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between the NHS institution it is reviewing and a particular private hospital. The national commission could be asked by CHI to do the same on its behalf. That seems to me to be the right way forward: sensible collaboration and sensible co-operation between two bodies which undertake different roles; the one regulating the independent, private healthcare sector, the other ensuring that issues in relation to quality in the NHS--a managed system accountable to Parliament--are dealt with effectively. The sensible outcome is to ensure that they are enabled to work and to collaborate together. I believe that that is the right outcome. I ask noble Lords to support it.

11 p.m.

Baroness Nicholson of Winterbourne: My Lords, before the Minister sits down, I welcome the fact that he will invite APROP and AVMA to join the consultative body. I commend the Minister on offering substance, not spin. I commend the Bill for offering a system that is better than in the past and which is consistent countrywide. However, does he not agree that by choosing the words "contracts for national standards" he highlights the fact that this is a non-definitive, non-prescriptive set of statements? The regulations may make provision and may impose requirements. That lies at the heart of the amendment of the noble Earl, Lord Howe, and at the heart of the amendment that the noble Earl, Lord Howe, my colleagues and I proposed in March. We do not seek an open-ended commitment but actual standards and regulations which are prescriptive and definitive.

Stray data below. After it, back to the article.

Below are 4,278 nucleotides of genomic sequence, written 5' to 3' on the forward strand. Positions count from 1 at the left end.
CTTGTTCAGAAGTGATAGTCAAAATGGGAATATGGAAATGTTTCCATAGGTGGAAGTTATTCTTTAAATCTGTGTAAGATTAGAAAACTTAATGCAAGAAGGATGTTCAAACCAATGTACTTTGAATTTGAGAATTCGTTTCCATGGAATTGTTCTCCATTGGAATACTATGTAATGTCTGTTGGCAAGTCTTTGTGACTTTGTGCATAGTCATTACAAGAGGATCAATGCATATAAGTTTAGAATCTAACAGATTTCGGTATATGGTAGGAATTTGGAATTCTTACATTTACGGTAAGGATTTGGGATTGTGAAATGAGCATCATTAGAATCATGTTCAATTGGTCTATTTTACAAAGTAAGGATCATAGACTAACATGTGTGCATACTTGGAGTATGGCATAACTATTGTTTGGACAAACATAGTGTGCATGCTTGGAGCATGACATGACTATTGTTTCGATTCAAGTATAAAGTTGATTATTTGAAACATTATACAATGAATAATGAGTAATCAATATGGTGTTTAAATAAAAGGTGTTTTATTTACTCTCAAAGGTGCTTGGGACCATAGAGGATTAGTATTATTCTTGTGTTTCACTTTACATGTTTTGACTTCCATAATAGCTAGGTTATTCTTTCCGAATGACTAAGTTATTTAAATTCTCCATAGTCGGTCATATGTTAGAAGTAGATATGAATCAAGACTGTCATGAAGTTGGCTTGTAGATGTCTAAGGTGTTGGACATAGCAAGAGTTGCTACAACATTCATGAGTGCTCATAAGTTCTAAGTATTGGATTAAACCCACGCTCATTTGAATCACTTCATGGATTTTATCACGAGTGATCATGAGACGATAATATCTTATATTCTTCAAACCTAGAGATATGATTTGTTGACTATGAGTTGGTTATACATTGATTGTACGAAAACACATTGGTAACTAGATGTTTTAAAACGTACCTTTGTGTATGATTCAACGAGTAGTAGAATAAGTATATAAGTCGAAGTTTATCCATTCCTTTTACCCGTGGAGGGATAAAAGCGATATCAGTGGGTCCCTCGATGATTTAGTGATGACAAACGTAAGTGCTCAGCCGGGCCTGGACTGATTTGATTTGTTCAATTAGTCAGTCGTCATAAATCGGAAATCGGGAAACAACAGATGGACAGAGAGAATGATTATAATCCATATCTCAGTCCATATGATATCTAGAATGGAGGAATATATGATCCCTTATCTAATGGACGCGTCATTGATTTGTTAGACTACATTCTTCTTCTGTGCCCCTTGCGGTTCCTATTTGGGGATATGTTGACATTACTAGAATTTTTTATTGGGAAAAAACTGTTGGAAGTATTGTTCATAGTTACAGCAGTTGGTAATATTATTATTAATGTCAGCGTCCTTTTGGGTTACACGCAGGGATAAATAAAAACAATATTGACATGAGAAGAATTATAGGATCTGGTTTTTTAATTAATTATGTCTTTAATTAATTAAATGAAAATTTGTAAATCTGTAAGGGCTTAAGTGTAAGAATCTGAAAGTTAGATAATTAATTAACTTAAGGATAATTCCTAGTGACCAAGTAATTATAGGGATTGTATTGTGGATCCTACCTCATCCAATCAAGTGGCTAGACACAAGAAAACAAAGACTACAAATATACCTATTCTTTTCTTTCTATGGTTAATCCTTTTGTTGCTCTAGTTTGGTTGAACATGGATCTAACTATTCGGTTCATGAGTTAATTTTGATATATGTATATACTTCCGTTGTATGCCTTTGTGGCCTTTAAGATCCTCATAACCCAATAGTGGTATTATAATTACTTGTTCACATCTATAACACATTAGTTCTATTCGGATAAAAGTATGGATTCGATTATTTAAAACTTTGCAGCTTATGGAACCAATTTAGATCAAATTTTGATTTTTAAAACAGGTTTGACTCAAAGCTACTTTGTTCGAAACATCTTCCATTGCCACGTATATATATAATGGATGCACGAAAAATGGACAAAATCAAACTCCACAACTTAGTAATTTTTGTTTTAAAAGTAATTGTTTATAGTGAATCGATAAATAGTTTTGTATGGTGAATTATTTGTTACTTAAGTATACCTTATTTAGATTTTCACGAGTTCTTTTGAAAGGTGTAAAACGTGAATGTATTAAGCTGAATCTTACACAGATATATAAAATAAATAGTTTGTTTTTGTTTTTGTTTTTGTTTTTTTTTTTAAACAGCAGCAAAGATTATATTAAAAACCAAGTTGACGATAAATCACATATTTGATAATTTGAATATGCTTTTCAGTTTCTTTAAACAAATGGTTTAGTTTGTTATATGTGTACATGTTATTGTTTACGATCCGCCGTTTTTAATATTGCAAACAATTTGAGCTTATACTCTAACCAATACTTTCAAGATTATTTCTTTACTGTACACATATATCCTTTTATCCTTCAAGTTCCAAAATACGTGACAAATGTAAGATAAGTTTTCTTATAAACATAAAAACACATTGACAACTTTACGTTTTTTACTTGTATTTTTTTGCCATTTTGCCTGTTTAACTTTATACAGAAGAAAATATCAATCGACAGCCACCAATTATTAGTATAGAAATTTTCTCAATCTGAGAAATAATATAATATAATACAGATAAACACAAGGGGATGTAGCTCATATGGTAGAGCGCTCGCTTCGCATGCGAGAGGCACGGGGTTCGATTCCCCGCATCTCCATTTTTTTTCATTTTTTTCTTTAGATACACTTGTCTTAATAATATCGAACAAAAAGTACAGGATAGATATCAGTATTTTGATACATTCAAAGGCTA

Lord Hunt of Kings Heath: My Lords, experience with previous legislation in this area shows that, if one attempts to include all the measures the noble Baroness mentioned on the face of the Bill, it will simply not keep pace with fast moving developments in the healthcare sector. The Bill sets the clear parameters within which we expect regulations to be conducted and allows us to be flexible, to consult and to learn from experience. At the end of the day, I believe that it will be an extremely effective regulatory regime.

Baroness Nicholson of Winterbourne: My Lords, will the Minister substitute "will" for "may"?

Earl Howe: My Lords, this has been an important debate. I thank all noble Lords who have taken part in it. The Minister's reply was not entirely unexpected. There is no disagreement between us that better regulation of the private sector is both necessary and desirable. There is no disagreement between us about the inadequacies of the Registered Homes Act. However, as he knows, that was not the point I sought to make.

It is disappointing that the Minister did not extend at least a nod in the direction of the arguments that I advanced earlier. It is also disappointing that he should have offered what I fear is a spurious argument in defence of his own position. There is no suggestion in the amendment carried by the House that CHI